Hunting dogs can 'take' game, too

Question: Is it legal for a dog to grab a wounded duck on the way to the blind before shooting time? Last duck season a buddy and I were at Wister and we started for the blind at 4 a.m. The dog was ahead of us going in and out of the water canals. When my buddy called him back, he showed up with a wounded duck that was still alive. Was it OK to keep that duck?

— Bill S.

Answer: A dog is considered a legal method of take by DFG regulations. Dogs can be used to locate, retrieve and may actually "take" game by catching live game. According to DFG Chief Mike Carion, though it is legal for the dog to take game, you have to remember that any game it takes becomes part of the bag. In the scenario you have described, the dog's take was done before legal hours and would be a technical violation of the law. In addition, if the hunter were to discard the bird it would be a violation of waste of game laws. In order to avoid issues of illegal take (for instance take before or after season, or before or after legal hours of take), your dog should be on a leash and under control so this scenario does not happen to you!

Q: Occasionally, I see a few knuckleheads who after a great day of fishing will decide to clean their fish and toss the remains into the lake, thus bringing the sea gulls in. You can probably imagine what the fishing is like for the rest of us who want to continue fishing. Is there a regulation regarding fish cleaning in lakes and streams?

— George L.

A: No. While under some circumstances it can attract birds looking for an easy snack and end up spoiling the fishing experiences of anglers close by, this practice does not violate Fish and Game Code. According to Game Warden Nick Buckler, the Fish and Game Code only prohibits the disposal of mammal viscera or carcasses and dead bird carcasses into the state's waters. Depending on the waters, there may be special county park ordinances though requiring all fish cleaning to be done at cleaning stations or away from the fishing waters, but there is no state law requiring this. These answers are based on the Fish and Game Code and California Code of Regulations, Title 14 only.

Q: I invited a fishing buddy to go fishing with me this week. He had not yet obtained a license so we came up with the idea to remove the hooks from one of his swimbaits so that he could toss it out just as a teaser. It didn't seem to be considered angling since the regulations say: pursue, hunt, capture or attempt to do so (roughly), and that the fish has to voluntarily take hook in mouth and no snagging is allowed. Since we would have no hooks on the lure, is this considered fishing as described in the regulations?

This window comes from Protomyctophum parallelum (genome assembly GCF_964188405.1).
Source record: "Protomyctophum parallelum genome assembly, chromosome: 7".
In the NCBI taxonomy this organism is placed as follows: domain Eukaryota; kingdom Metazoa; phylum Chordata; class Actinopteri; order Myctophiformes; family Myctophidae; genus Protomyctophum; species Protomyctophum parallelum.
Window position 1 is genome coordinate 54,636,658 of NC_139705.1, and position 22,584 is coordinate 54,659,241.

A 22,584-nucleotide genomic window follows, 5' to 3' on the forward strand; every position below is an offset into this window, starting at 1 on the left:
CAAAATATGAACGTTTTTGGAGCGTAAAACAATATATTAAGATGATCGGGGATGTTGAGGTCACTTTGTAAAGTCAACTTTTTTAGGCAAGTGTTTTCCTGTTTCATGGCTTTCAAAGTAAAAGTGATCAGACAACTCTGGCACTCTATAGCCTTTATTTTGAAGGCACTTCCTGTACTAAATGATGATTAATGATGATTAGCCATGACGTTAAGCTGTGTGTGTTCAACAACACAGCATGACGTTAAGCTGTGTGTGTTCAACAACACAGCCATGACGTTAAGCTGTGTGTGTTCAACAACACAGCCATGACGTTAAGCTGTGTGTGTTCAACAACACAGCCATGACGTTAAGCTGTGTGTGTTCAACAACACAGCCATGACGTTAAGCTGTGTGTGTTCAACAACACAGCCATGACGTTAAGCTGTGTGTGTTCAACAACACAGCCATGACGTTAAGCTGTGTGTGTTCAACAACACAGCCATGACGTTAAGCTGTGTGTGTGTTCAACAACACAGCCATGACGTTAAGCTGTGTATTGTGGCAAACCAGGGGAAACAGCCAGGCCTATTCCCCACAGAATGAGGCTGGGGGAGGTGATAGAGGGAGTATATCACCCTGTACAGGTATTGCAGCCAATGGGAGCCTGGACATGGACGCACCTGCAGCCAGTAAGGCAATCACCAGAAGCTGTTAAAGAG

— Brian S.

A: Tell your fishing buddy to do his practice casting onshore or get a license. They are available online at www.dfg.ca.gov/licensing.

According to DFG retired Capt. Phil Nelms, based solely on your description, it would not be surprising if a game warden issued him a citation. It appears from the description that he is helping you "take" (e.g. pursue, hunt, capture, or attempt to do so ...) fish, and if so, then he needs a fishing license.

Q: Can marmots be hunted in California?

A: Yes, marmots are nongame mammals (rodents) and may be taken by hunters with a current hunting license. Marmots have no seasons or bag limits but some regulations on hunting hours and methods of take for nongame mammals apply. Check the current Mammal Hunting regulations book beginning on Page 43 available online at www.dfg.ca.gov/regulations.

Other nongame birds and mammals (not classified as threatened or endangered) that may be legally taken at any time of the year and in any number (except as prohibited in Chapter 6) include: English sparrow, starling, coyote, weasels, skunks, opossum, moles and rodents (excluding tree and flying squirrels, and those listed as furbearers, endangered or threatened species.

Carrie Wilson is a marine biologist with the California Department of Fish and Game. Send questions to CalOutdoors@dfg.ca.gov